Jordan

Jordan

Jordan Response 1


N.B. Earl’s responses to Jordan are bracket, bolded, and white.
Earl,
Hello. I am not sure if this is the proper medium for delivery of
this response
, if you wanted it to be in an attached file, etc. so I hope
this does what it is supposed to do (that would be a big one if I didn’t
clarify that I meant:) academically speaking. Also it is going to include
response to happenings in class, so I hope that doesn’t disqualify it,
although if it does, I don’t really care (is there anything herein that
rings familiar in light of the narration of Dora?).


 People don't seem big on paragraphic indentations in e-mail, or 
maybe I just imagine it so. 


First off, I notice how far our conversation topically strays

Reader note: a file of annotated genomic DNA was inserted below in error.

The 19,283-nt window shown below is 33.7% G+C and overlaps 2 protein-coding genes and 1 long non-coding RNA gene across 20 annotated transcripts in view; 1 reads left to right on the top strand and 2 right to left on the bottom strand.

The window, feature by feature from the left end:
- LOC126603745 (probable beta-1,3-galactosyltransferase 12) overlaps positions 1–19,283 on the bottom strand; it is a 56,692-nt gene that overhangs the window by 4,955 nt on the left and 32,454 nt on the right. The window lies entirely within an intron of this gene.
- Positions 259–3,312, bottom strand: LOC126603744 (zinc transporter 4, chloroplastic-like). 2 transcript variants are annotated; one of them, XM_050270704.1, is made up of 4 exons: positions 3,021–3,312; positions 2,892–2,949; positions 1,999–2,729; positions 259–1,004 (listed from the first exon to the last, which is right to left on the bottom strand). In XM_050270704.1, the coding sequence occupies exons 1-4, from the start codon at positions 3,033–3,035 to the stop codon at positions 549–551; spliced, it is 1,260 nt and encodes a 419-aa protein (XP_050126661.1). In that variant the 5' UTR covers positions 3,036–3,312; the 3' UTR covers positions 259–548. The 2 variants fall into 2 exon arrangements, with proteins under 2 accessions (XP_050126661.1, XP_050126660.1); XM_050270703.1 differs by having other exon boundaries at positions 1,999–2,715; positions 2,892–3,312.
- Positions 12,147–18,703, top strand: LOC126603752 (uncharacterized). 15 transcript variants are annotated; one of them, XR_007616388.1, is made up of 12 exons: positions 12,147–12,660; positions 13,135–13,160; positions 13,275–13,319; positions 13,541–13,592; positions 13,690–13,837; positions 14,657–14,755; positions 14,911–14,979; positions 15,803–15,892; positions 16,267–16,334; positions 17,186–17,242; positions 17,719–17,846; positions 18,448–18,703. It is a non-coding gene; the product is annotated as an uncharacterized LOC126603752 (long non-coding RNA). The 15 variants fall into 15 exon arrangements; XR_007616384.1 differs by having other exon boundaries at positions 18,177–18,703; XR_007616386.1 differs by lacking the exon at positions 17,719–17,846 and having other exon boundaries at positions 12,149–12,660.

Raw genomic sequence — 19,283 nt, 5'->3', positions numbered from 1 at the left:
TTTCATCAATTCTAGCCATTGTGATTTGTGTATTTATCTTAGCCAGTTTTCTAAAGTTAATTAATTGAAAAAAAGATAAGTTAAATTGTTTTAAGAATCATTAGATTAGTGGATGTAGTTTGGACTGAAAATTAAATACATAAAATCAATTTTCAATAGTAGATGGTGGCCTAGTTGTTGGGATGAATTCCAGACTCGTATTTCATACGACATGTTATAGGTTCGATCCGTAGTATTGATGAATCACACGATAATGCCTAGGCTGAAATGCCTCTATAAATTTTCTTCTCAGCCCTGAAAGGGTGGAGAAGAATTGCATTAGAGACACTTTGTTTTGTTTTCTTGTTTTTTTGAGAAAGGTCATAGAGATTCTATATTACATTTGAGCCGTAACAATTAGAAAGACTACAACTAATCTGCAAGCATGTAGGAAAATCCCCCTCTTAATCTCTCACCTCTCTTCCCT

from hysteria [Earl: at what points did the conversation stray from hysteria? What is the scope of hysteria – what is and is not on the topic? At what points yesterday would you say we were far afield? And how does one determine the field? Remember the section of yesterday‘ s discussion I began by attempting to list and describe distinctly the types of hysteria to be found in Studies on Hysteria. And its seems its the very pursuit of hysteria that sets us to wandering. But at the risk of sounding a little like Wittgenstein, what would a conversation about hysteria look like that didn’t wander, and whose field are we talking about anyway. Some of us are in the outfield.] , which while I feel gets complex in the sense as it would get if one tried to get all the ingredients in a bad minestrone to talk to each other, I also feel reflects analogously the positive result of such a pursuit- I mean the minestrone thing-: as one encourages the conversation between ingredients, one pushes the soft ingredients together and causes them to physically mush together. Not entirely pretty, but educational and a step toward what I consider spirituality.Seriously.